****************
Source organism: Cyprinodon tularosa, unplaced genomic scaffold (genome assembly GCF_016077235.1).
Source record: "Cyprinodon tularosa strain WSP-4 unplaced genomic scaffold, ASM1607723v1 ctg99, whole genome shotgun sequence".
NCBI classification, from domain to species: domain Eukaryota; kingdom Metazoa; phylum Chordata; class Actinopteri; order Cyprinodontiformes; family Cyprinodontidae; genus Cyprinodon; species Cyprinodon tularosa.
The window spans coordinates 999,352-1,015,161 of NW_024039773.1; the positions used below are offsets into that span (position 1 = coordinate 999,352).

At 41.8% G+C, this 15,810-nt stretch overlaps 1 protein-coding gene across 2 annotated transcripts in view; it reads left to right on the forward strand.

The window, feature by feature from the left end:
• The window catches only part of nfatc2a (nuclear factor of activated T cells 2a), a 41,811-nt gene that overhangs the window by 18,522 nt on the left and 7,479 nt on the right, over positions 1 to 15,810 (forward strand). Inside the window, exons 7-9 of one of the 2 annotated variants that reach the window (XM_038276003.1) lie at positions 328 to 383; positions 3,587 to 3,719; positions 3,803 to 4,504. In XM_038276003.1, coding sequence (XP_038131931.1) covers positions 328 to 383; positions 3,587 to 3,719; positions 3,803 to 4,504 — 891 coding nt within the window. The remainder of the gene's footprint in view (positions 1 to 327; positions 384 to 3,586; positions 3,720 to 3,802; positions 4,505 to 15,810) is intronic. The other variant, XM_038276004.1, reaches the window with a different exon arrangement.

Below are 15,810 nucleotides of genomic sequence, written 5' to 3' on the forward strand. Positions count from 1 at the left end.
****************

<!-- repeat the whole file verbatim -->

Source organism: Cyprinodon tularosa, unplaced genomic scaffold (genome assembly GCF_016077235.1).
Source record: "Cyprinodon tularosa strain WSP-4 unplaced genomic scaffold, ASM1607723v1 ctg99, whole genome shotgun sequence".
NCBI classification, from domain to species: domain Eukaryota; kingdom Metazoa; phylum Chordata; class Actinopteri; order Cyprinodontiformes; family Cyprinodontidae; genus Cyprinodon; species Cyprinodon tularosa.
The window spans coordinates 999,352-1,015,161 of NW_024039773.1; the positions used below are offsets into that span (position 1 = coordinate 999,352).

At 41.8% G+C, this 15,810-nt stretch overlaps 1 protein-coding gene across 2 annotated transcripts in view; it reads left to right on the forward strand.

The window, feature by feature from the left end:
• The window catches only part of nfatc2a (nuclear factor of activated T cells 2a), a 41,811-nt gene that overhangs the window by 18,522 nt on the left and 7,479 nt on the right, over positions 1 to 15,810 (forward strand). Inside the window, exons 7-9 of one of the 2 annotated variants that reach the window (XM_038276003.1) lie at positions 328 to 383; positions 3,587 to 3,719; positions 3,803 to 4,504. In XM_038276003.1, coding sequence (XP_038131931.1) covers positions 328 to 383; positions 3,587 to 3,719; positions 3,803 to 4,504 — 891 coding nt within the window. The remainder of the gene's footprint in view (positions 1 to 327; positions 384 to 3,586; positions 3,720 to 3,802; positions 4,505 to 15,810) is intronic. The other variant, XM_038276004.1, reaches the window with a different exon arrangement.

Below are 15,810 nucleotides of genomic sequence, written 5' to 3' on the forward strand. Positions count from 1 at the left end.